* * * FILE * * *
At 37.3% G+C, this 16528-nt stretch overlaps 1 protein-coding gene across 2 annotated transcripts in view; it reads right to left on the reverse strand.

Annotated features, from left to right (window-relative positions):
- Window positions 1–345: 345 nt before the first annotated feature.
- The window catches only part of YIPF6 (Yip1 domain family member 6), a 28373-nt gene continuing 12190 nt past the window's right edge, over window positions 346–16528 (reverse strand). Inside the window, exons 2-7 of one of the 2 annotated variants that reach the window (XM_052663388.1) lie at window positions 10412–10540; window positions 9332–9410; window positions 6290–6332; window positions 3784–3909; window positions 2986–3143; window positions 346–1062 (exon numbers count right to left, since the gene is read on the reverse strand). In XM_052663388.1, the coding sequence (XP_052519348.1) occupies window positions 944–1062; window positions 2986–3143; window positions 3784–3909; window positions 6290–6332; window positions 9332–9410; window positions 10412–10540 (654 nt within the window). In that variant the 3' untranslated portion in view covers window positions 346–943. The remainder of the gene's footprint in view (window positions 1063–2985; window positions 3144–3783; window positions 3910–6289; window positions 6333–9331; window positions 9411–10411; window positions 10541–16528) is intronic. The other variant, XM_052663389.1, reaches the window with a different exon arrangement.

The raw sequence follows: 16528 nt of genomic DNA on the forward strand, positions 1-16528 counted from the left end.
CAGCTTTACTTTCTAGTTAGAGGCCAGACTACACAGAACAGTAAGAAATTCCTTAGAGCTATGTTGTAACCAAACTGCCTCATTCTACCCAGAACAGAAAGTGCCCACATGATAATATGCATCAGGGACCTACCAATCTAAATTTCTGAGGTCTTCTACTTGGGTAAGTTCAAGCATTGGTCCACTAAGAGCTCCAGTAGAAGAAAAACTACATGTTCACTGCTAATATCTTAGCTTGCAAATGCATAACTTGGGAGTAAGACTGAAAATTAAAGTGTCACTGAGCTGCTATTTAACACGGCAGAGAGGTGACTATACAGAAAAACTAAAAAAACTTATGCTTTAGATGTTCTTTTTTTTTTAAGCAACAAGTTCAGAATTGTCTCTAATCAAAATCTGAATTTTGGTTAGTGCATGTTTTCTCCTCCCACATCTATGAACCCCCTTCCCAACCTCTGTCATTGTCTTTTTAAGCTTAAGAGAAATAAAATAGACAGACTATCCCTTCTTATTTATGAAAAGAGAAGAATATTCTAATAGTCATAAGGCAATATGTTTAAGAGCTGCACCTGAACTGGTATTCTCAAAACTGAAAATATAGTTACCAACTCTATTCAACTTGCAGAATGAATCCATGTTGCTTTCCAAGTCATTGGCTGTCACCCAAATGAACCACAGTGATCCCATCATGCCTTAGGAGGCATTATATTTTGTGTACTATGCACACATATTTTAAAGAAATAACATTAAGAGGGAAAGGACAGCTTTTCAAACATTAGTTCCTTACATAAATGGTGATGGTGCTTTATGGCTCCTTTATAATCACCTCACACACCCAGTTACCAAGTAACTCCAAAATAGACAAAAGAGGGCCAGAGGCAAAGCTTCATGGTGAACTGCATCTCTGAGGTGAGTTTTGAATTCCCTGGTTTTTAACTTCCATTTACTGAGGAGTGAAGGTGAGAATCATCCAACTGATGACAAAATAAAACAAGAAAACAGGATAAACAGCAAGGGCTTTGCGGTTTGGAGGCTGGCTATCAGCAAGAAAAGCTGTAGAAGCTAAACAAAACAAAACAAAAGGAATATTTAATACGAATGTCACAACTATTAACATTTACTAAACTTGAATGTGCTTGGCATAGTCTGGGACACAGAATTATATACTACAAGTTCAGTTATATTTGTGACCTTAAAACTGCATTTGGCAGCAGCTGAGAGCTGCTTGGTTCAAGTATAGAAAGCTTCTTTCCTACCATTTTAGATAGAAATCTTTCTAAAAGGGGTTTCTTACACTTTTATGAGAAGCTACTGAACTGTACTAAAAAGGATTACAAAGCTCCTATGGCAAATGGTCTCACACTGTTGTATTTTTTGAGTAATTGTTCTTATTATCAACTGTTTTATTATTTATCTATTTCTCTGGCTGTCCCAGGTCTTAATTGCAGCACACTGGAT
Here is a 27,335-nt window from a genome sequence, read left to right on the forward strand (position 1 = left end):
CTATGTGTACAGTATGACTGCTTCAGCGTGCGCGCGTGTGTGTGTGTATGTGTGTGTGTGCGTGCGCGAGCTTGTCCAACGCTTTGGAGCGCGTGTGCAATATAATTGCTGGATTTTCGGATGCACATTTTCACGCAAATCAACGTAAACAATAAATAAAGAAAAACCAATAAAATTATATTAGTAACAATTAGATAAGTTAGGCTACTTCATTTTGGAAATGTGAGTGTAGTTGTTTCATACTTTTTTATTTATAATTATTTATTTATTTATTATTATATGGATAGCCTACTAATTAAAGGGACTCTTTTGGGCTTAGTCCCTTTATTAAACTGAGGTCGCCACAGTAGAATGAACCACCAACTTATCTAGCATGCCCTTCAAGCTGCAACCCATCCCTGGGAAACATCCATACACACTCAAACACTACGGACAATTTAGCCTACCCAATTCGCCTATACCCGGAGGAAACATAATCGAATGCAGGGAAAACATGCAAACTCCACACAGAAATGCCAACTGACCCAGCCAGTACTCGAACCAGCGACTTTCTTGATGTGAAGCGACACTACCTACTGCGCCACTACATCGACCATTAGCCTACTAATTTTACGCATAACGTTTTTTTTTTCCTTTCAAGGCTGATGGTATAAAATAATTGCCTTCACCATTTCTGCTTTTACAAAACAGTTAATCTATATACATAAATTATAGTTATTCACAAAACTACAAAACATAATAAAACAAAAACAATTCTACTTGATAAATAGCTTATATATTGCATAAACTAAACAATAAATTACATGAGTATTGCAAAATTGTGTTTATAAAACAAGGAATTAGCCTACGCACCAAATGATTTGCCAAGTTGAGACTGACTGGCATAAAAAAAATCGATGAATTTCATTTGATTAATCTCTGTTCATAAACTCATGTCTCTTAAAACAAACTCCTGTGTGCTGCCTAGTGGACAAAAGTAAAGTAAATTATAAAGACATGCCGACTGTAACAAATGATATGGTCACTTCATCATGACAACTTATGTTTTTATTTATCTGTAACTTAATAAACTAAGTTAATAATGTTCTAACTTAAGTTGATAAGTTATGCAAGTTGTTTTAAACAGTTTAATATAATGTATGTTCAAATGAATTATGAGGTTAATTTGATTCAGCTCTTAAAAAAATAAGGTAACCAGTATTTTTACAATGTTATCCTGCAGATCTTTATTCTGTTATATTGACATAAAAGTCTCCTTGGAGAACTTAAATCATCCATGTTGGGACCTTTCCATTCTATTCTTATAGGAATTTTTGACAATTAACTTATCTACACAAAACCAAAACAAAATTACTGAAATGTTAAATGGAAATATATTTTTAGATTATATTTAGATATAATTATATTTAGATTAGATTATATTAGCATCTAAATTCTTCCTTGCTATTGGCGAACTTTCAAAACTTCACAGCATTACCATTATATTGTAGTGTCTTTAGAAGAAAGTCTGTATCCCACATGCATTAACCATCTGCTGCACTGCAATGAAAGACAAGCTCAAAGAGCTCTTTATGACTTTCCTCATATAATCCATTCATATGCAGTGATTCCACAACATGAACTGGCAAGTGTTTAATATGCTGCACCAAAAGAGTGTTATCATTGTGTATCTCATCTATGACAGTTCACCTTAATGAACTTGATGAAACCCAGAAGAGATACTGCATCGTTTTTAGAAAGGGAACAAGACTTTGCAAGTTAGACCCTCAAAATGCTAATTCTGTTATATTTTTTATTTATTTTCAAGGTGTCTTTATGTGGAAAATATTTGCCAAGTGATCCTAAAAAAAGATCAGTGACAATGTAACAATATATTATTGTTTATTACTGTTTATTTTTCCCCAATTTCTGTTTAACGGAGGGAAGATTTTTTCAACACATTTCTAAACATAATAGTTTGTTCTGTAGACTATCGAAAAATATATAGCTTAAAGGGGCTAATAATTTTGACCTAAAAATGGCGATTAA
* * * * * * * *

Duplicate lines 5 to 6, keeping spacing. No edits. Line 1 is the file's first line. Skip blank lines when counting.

The raw sequence follows: 16528 nt of genomic DNA on the forward strand, positions 1-16528 counted from the left end.
CAGCTTTACTTTCTAGTTAGAGGCCAGACTACACAGAACAGTAAGAAATTCCTTAGAGCTATGTTGTAACCAAACTGCCTCATTCTACCCAGAACAGAAAGTGCCCACATGATAATATGCATCAGGGACCTACCAATCTAAATTTCTGAGGTCTTCTACTTGGGTAAGTTCAAGCATTGGTCCACTAAGAGCTCCAGTAGAAGAAAAACTACATGTTCACTGCTAATATCTTAGCTTGCAAATGCATAACTTGGGAGTAAGACTGAAAATTAAAGTGTCACTGAGCTGCTATTTAACACGGCAGAGAGGTGACTATACAGAAAAACTAAAAAAACTTATGCTTTAGATGTTCTTTTTTTTTTAAGCAACAAGTTCAGAATTGTCTCTAATCAAAATCTGAATTTTGGTTAGTGCATGTTTTCTCCTCCCACATCTATGAACCCCCTTCCCAACCTCTGTCATTGTCTTTTTAAGCTTAAGAGAAATAAAATAGACAGACTATCCCTTCTTATTTATGAAAAGAGAAGAATATTCTAATAGTCATAAGGCAATATGTTTAAGAGCTGCACCTGAACTGGTATTCTCAAAACTGAAAATATAGTTACCAACTCTATTCAACTTGCAGAATGAATCCATGTTGCTTTCCAAGTCATTGGCTGTCACCCAAATGAACCACAGTGATCCCATCATGCCTTAGGAGGCATTATATTTTGTGTACTATGCACACATATTTTAAAGAAATAACATTAAGAGGGAAAGGACAGCTTTTCAAACATTAGTTCCTTACATAAATGGTGATGGTGCTTTATGGCTCCTTTATAATCACCTCACACACCCAGTTACCAAGTAACTCCAAAATAGACAAAAGAGGGCCAGAGGCAAAGCTTCATGGTGAACTGCATCTCTGAGGTGAGTTTTGAATTCCCTGGTTTTTAACTTCCATTTACTGAGGAGTGAAGGTGAGAATCATCCAACTGATGACAAAATAAAACAAGAAAACAGGATAAACAGCAAGGGCTTTGCGGTTTGGAGGCTGGCTATCAGCAAGAAAAGCTGTAGAAGCTAAACAAAACAAAACAAAAGGAATATTTAATACGAATGTCACAACTATTAACATTTACTAAACTTGAATGTGCTTGGCATAGTCTGGGACACAGAATTATATACTACAAGTTCAGTTATATTTGTGACCTTAAAACTGCATTTGGCAGCAGCTGAGAGCTGCTTGGTTCAAGTATAGAAAGCTTCTTTCCTACCATTTTAGATAGAAATCTTTCTAAAAGGGGTTTCTTACACTTTTATGAGAAGCTACTGAACTGTACTAAAAAGGATTACAAAGCTCCTATGGCAAATGGTCTCACACTGTTGTATTTTTTGAGTAATTGTTCTTATTATCAACTGTTTTATTATTTATCTATTTCTCTGGCTGTCCCAGGTCTTAATTGCAGCACACTGGAT